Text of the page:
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The bejesus

by John Curnow, Editor, Sail-WorldCruising.com 6 Sep 2018 10:00 UTC
Typhoon Jebi above Japan. © StormGeo

Before we end up looking like some trashy newsprint rag, I just want to quickly say that there were numerous occurrences this week that did kind of scare the proverbial out of me. The first had to be the material from western Japan and typhoon Jebi, which followed on from Jongdari not long beforehand. Seeing a small coastal oiler repeatedly smashed against the bridge to the airport was something else.

There were the 100+ cars on fire at the docks, caused by an electrical short in all the water. Millions lost power, and it was all on top of heavy rains and bunch of meteorological occurrences in the last while. That's all pretty terrifying, especially if you were there.

Now the next one may have been labelled an 'positively buoyant inert training mine', but I reckon if you were on the waterways of Puget Sound in Washington State recently, and came across this bobbing along, you'd be happy if you were in a GRP boat. You'd be even more thrilled if you had seen it early and stayed well away!

The USN had placed it in the water in 2005 for exercises based out of Torpedo Town, USA (aka Keyport), but the sight of one on the surface between Brownsville Marina and Bainbridge Island may well have required a speedy apparel change. Certainly would have for me...

The next one was when I saw someone asking online for help with crocs in the Whitsunday Islands of Queensland, Australia. All animals must be treated with respect, but the saltwater variety requires something else all together! It is true that they do not mill around the offshore islands as much as rivers, estuaries and creeks, but as they are protected, with their numbers exploding as a result, and given that they are territorial, then care is always required. The thing to note is that they generally eat every seven days. If you are in an anchorage for more than a couple, the chances of you closing in on one of their food days increase geometrically. It is just mathematics...

At least in the islands the water is pristine, so you can see them. Always scour the beach for belly slides, but alas, they are a lot better at hiding, than you'll ever be at spotting. Don't worry, heaps of tourists go there, and no real problems exist at this time of year. You should also look out for the bullies and even Tiger sharks. So yes, vigilance remains supreme (and a fully licensed .22 makes it even more paramount).

Over the even warmer months, stingers (not the US Military version) and jellies make it more perilous, but a über-fashion statement slinky suit will help with that. Ah yes. Australia. If it doesn't bite you, it will kill you...

Tacking. Some material is sneaking out about Bavaria, remembering that the 'deal' was always to be completed in September. Giebelstadt is operating once more, with 24 boats due to be completed this month ahead of/during the final announcements (and we will see if Bavaria appear at Cannes as promised). The material from the bidder has been tabled, but an NDA is certainly keeping it all very hush-hush for now.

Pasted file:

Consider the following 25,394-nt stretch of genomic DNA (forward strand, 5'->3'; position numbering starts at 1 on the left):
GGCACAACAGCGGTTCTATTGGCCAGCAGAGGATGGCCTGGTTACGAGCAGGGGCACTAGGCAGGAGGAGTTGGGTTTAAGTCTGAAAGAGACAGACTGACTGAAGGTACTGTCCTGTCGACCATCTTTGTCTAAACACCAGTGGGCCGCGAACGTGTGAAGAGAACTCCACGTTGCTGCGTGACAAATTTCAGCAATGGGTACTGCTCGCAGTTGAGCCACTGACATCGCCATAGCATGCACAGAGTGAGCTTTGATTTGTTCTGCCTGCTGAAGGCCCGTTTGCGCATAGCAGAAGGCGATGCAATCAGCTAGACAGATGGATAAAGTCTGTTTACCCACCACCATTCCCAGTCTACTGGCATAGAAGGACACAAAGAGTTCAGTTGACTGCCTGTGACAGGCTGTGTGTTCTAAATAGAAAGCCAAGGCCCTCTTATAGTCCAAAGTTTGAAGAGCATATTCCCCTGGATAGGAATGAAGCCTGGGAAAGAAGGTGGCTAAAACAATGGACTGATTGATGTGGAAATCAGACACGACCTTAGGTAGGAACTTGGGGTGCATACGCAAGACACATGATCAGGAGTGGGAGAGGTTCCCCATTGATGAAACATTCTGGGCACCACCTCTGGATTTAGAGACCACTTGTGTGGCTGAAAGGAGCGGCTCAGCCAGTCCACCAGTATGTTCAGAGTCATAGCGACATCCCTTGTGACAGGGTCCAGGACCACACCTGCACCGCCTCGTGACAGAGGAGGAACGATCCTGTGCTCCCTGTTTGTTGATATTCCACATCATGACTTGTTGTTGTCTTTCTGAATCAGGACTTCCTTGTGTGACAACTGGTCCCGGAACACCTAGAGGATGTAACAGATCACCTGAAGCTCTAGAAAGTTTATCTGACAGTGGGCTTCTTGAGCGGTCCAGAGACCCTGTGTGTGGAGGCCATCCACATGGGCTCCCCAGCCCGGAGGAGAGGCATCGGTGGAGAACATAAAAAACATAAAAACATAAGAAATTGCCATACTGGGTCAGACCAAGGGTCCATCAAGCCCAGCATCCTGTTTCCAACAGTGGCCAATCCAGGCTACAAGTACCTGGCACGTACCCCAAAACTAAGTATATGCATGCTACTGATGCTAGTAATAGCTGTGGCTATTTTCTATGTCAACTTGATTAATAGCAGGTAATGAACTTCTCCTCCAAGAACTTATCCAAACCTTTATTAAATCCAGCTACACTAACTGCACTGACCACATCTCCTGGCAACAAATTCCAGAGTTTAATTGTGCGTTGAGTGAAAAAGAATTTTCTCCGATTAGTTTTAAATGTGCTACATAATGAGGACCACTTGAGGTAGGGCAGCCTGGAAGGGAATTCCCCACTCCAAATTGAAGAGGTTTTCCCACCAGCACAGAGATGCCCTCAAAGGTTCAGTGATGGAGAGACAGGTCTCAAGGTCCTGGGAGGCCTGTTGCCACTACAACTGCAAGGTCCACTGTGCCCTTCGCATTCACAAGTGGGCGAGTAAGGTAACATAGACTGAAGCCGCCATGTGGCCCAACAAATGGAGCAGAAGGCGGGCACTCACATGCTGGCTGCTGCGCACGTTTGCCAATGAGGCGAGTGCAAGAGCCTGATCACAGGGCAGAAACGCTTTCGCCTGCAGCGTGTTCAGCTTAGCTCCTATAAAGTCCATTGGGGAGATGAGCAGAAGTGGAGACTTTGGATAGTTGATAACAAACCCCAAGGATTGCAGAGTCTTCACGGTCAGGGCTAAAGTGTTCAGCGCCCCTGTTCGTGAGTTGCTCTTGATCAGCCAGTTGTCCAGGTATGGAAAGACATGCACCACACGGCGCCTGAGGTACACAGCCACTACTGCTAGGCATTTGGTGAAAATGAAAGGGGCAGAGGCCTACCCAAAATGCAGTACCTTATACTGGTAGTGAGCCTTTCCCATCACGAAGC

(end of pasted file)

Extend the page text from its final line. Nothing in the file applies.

Originally, it was thought that maybe monuhull and multihull would be split, with the French collecting the latter. It could well be that the Italians have come in and gazumped the lot. 'Continuation and expansion' get used a lot when referencing the deal with an Italian luxury yacht giant. It all seems to be legitimate, but there is nothing still completely ruling out other known interested parties, such as Groupe Benteau, who very much still have an appetite for expansion themselves.

It never pays to speculate, but if the Italians are what would seem to be the most likely candidate, for they have been steadily acquiring brands over the last 15 years, then it is a long way down from their lofty heights! Long, long way... Hopefully all will be clear soon.

In the meantime, a new owner was found for the wonderful new Bavaria C45 that made it to Australia, which was one of the last boats out of the yard before they closed for Summer vacations. We were very lucky and went out on it for her maiden voyage, which you can see in this video -

I definitely have been very fortunate to do a lot of boat reviews of late. Some of which were very much highest priority on my to-do list. The new Fountaine Pajot Astréa 42 was absolutely one of them, and it did not let me down. Key elements had to be the new aft area, which has become so useful and pleasant with its new moving swim platform and BBQ.

There are style elements like the dreadnought bows and reverse sheer making it much less slab sided, and up to around 40 degrees AWA she sails really well. You do think that she has reset the scales firmly to her advantage. Check out our video for yourself.

OK. Today you will find that we have information for you from Mission Océan as they wander through the Caribbean, the ARC World Rally Fleet, gear from Musto, turtles, Hobart and the Wooden Boat Show, plastics and the environment, whales, the Race for Water and energy production, as well as much more.

So you see, there are stories, lessons, inspirations and history to regale yourself with. Please do savour... We're really enjoying bringing you the best stories from all over the globe. If you want to add to that, then please make contact with us via email.

Remember too, if you want to see what is happening in the other Hemisphere, go to the top of the www.sail-worldcruising.com home page and the drag down menu on the right, select the other half of the globe and, voila, it's all there for you.

In the meantime, do you love being on the ocean? Well remember to love them back too. They need our help. Now more than ever! Until next time...

John Curnow, Editor, Sail-WorldCruising.com

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